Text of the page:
Nearly 1 year into the coronavirus disease 2019 pandemic, the first severe acute respiratory syndrome coronavirus 2 vaccines received emergency use authorisation and vaccination campaigns began. A number of factors can reduce the averted burden of cases and deaths due to vaccination. Here, we use a dynamic model, parametrised with Bayesian inference methods, to assess the effects of non-pharmaceutical interventions (NPIs) (such as social distancing, mask mandates, school and workplace closure), and vaccine administration and uptake rates on infections and deaths averted in the United States. We show that scenarios depicting higher compliance with NPIs avert more than 60% of infections and 70% of deaths during the period of vaccine administration, and that increasing the vaccination rate from 5 to 11 million people per week could increase the averted burden by more than one-third. These findings underscore the importance of maintaining NPIs and increasing vaccine administration rates.
The Saudi Red Crescent Authority (SRCA) plays a major role in the event of disasters and crisis, as it is the main pre-hospital health-care provider. This study reports on the attitude and perceptions of SRCA medical staff concerning their knowledge of disaster management and response.
This is a descriptive cross-sectional study performed in Riyadh, Saudi Arabia. An Arabic version of the Disaster Preparedness Evaluation Tool (DPET), a self-administered Likert-scale survey, was used to obtain data from SRCA medical staff to evaluate the current status of disaster preparedness.
The population surveyed consisted of 302 participants; 20.9% had participated in a drill exercise or practical application of a regular disaster or emergency plan in their workplaces. Most of participants (85.3%) had incentives to extend their education regarding their role, scope of practice, and skills as medical staff in disaster situations.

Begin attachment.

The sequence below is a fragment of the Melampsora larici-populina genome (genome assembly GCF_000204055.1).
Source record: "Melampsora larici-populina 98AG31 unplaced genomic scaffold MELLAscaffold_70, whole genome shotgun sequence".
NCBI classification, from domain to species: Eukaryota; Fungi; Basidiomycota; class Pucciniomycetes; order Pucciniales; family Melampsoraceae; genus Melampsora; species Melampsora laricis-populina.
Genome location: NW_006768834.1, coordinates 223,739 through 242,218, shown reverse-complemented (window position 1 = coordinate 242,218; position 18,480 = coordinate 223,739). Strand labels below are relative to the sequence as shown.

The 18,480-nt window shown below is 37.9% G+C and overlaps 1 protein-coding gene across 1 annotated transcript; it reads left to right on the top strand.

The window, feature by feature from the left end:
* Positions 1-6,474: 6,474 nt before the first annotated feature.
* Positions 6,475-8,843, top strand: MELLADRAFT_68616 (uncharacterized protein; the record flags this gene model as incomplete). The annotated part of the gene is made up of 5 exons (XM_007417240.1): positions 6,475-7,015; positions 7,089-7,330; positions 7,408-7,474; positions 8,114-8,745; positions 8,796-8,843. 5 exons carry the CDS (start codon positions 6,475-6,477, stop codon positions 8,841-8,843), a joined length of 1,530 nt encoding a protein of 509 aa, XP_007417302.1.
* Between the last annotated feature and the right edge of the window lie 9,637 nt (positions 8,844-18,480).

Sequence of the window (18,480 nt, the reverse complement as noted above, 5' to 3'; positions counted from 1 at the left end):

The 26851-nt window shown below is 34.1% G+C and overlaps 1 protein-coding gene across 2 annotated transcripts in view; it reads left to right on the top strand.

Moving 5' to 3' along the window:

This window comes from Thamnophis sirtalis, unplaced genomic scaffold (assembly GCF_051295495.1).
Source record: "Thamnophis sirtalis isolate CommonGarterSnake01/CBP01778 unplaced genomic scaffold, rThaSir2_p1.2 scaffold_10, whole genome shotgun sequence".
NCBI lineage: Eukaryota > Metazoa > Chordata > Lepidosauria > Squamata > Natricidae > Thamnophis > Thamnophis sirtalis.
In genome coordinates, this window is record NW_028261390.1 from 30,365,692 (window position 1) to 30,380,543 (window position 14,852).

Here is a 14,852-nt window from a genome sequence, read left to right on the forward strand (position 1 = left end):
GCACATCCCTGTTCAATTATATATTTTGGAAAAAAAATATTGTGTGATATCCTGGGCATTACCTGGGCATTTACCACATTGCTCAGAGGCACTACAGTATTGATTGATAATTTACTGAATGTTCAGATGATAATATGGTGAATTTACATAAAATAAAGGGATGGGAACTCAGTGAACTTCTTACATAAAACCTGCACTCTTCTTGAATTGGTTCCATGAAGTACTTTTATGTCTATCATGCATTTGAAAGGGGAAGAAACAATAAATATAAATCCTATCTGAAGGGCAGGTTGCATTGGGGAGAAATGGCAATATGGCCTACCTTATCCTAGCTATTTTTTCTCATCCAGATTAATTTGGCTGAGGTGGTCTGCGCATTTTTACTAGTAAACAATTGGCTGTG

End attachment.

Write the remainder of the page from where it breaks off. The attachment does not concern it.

Results indicate a lack of regular disaster drills available to prehospital care providers, although most of them are willing to participate in more training and education programs regarding preparedness for disaster management, especially concerning their role in a disaster situation.
Greenland glaciers exhibit variable seasonal velocity signals that may reflect differences in subglacial hydrology. Here, we conduct a first GrIS-wide glacier classification based on seasonal velocity patterns derived from 2017 Sentinel-1 radar data. Our classification focuses on two distinct seasonal ice velocity patterns, with the first (type-2 from Moon and others, 2014) showing periods of both speedup and slowdown during the melt season, and the second (type-3) instead showing a longer period of slowdown from elevated velocities in the winter and spring. We analyze 221 glaciers in 2017 and show that 48 exhibit type-2 behavior, and 72 exhibit type-3 behavior. We extend the classification to 2018 and 2019 and find that while the glaciers meeting each criterion vary year to year, type-2 is consistently more common in the northern regions and type-3 is more common in the south. Our results highlight the varied impact of meltwater on subglacial drainage systems and glacier flow in Greenland.